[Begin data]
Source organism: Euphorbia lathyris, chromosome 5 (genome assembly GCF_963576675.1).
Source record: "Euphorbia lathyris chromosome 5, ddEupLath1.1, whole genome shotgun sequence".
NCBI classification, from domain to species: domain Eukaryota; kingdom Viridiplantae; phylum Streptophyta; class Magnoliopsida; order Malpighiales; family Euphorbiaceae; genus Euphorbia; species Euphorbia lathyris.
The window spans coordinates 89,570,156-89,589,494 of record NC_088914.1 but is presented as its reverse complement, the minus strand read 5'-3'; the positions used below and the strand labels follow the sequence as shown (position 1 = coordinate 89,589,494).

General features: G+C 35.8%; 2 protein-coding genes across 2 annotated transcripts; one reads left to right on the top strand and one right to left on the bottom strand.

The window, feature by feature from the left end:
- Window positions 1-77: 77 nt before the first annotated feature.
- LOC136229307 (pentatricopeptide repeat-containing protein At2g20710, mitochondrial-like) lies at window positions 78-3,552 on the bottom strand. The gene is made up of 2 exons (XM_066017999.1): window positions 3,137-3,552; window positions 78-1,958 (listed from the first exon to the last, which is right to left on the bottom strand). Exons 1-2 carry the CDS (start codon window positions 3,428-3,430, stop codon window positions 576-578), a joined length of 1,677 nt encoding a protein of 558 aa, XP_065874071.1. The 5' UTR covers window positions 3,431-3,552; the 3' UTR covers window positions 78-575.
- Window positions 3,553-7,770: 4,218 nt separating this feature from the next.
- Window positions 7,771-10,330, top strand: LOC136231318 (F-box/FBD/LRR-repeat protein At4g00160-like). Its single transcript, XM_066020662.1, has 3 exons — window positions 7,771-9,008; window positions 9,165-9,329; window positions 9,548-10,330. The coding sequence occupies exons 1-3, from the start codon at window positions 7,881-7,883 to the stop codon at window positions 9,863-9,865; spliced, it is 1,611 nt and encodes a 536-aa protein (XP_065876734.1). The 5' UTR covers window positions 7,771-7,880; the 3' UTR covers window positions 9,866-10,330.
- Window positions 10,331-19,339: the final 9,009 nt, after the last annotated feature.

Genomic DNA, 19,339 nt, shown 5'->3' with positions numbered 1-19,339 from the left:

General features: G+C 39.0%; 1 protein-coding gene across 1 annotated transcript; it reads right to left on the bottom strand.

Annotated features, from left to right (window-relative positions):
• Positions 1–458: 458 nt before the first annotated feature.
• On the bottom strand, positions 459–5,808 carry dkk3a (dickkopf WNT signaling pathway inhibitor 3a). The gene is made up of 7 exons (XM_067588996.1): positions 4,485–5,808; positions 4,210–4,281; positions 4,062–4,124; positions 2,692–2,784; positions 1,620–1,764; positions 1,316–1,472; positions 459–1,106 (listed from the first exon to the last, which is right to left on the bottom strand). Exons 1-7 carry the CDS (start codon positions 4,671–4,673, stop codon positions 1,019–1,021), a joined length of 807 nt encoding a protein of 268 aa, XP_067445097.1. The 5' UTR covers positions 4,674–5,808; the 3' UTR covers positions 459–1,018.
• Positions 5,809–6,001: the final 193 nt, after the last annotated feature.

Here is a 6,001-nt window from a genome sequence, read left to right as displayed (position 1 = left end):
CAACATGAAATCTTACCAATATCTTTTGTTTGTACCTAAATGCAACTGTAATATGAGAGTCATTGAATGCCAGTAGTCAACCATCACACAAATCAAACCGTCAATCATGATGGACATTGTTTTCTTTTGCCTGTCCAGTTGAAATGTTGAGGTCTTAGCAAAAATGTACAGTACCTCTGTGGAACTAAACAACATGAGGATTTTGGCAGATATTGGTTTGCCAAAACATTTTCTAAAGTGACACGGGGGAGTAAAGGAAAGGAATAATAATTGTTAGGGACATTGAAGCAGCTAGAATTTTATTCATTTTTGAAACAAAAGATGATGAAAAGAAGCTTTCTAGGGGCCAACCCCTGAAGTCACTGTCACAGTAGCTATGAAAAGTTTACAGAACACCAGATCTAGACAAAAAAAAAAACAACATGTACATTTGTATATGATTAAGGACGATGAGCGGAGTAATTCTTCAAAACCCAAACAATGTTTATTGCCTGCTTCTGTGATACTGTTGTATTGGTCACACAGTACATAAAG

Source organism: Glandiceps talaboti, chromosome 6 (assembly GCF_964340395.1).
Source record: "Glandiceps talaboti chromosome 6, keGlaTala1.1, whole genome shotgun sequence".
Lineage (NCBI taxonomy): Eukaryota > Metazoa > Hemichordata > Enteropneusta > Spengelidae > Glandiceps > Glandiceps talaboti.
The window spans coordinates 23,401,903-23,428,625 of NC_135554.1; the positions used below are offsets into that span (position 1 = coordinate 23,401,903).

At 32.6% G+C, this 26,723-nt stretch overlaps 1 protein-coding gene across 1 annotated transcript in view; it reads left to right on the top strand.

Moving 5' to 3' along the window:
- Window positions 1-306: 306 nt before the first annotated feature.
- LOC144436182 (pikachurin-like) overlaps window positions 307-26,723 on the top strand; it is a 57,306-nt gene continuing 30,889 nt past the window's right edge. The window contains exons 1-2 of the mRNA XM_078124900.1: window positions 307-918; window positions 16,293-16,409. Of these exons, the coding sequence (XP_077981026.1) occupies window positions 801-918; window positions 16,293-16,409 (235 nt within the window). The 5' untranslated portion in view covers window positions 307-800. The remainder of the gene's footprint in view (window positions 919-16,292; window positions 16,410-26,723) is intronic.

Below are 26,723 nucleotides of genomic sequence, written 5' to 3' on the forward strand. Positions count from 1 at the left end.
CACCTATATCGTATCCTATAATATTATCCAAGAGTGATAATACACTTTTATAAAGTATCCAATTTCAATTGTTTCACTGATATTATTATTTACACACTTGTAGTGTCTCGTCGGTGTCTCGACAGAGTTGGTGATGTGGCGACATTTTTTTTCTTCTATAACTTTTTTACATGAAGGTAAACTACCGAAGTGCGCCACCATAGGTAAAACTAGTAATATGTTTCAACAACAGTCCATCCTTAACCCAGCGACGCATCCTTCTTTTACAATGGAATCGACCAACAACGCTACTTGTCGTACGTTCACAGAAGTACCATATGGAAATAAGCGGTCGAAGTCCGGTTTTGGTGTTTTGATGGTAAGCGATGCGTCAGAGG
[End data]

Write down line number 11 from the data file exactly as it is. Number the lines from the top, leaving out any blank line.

- Window positions 10,331-19,339: the final 9,009 nt, after the last annotated feature.